Editorial Note

In connection with Secretary of State Dulles‘ trip to Paris for meetings with Premier Mendès-France and Foreign Secretary Eden on July 13 and 14, the Department of State released the following press release (380) on July 12:

“I am leaving by plane for Paris, where I shall confer tomorrow afternoon and evening with the French Prime Minister, Mr. Mendès-France, [Page 1343]and with Mr. Eden, the British Foreign Secretary. This trip follows an exchange of views which took place at Geneva yesterday between the U.S. Ambassador to France, Mr. Dillon, and tne French Prime Minister, and an invitation which I received this morning from the French Prime Minister. With President Eisenhower‘s warm approval I have gladly accepted this invitation.

“This trip will demonstrate anew the deep concern which the United States takes in developments in both Indochina and in Europe and our earnest desire to assure such coordinated action by France, Great Britain, and the United States as will best promote the attainment of those goals which we share together with free nations generally.

“As regards Indochina, while our long-term interests are identical, there is superimposed upon France and the Associated States a special set of primary interests due to the cruel and costly war now in its eighth year which the Communists have waged against France and Viet-Nam and latterly against Laos and Cambodia. The United States is not itself a belligerent in Indochina, and it is not clear that the interests which we hold in common with France and Viet-Nam, Laos, and Cambodia will necessarily be best served by identical action in all respects. Therefore, my trip to Paris is without prejudice to the previously expressed position that neither I nor Under Secretary Smith have at the present time any plans for going to Geneva, where the United States is presently maintaining contact with developments through Ambassador U. Alexis Johnson and his associates.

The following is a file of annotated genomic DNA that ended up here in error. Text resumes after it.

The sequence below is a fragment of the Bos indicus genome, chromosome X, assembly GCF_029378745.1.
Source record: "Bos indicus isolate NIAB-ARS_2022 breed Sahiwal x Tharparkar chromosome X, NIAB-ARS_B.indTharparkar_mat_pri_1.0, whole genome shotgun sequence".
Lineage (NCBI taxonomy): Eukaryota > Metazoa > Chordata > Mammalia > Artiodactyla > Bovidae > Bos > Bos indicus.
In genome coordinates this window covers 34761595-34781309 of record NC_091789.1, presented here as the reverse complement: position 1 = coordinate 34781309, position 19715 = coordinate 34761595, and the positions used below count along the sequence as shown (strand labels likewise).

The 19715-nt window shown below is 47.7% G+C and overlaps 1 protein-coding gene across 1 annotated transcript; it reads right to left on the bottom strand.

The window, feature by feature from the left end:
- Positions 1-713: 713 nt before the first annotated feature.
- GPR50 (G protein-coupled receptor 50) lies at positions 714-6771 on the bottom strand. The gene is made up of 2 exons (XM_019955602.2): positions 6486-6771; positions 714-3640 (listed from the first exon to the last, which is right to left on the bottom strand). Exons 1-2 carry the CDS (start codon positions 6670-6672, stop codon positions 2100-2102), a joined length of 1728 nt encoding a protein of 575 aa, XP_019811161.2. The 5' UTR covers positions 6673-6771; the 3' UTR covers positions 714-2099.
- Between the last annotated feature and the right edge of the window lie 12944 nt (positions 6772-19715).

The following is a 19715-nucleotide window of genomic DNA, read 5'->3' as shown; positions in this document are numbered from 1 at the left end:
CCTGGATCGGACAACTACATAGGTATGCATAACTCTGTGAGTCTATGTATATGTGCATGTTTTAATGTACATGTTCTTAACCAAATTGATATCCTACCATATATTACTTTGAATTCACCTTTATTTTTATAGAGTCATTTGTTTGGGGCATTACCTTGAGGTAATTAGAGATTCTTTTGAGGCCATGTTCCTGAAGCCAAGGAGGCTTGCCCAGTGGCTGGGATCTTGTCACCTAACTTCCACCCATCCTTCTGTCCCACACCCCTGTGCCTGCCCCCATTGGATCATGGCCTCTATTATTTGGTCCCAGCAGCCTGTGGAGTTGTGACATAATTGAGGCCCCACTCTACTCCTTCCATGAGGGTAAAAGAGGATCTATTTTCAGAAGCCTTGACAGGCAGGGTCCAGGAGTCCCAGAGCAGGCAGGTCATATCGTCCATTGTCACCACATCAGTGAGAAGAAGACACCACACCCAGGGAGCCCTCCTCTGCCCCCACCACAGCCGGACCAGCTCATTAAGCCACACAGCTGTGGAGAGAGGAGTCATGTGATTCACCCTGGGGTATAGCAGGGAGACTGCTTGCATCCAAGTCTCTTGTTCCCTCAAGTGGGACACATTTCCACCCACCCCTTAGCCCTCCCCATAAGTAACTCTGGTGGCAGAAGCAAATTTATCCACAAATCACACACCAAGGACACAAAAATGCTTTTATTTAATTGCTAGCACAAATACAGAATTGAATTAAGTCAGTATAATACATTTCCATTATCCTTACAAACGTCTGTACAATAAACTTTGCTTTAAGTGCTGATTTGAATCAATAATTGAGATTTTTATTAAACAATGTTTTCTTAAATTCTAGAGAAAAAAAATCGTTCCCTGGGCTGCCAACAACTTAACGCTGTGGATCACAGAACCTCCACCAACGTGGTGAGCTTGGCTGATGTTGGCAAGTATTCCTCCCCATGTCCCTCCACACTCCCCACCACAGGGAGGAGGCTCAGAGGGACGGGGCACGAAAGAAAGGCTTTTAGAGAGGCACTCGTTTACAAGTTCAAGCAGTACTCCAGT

“My trip does show, I hope, that I wish to leave no stone unturned in seeking to find the course which will best serve the traditional friendship and cooperation of France and the United States and which will promote the goals of human justice, welfare, and dignity to which our nations have always been dedicated.

“We also attach great value to preserving the united front of France, Great Britain, and the United States which during this postwar period has so importantly served all three of us in our dealings with the Communists.”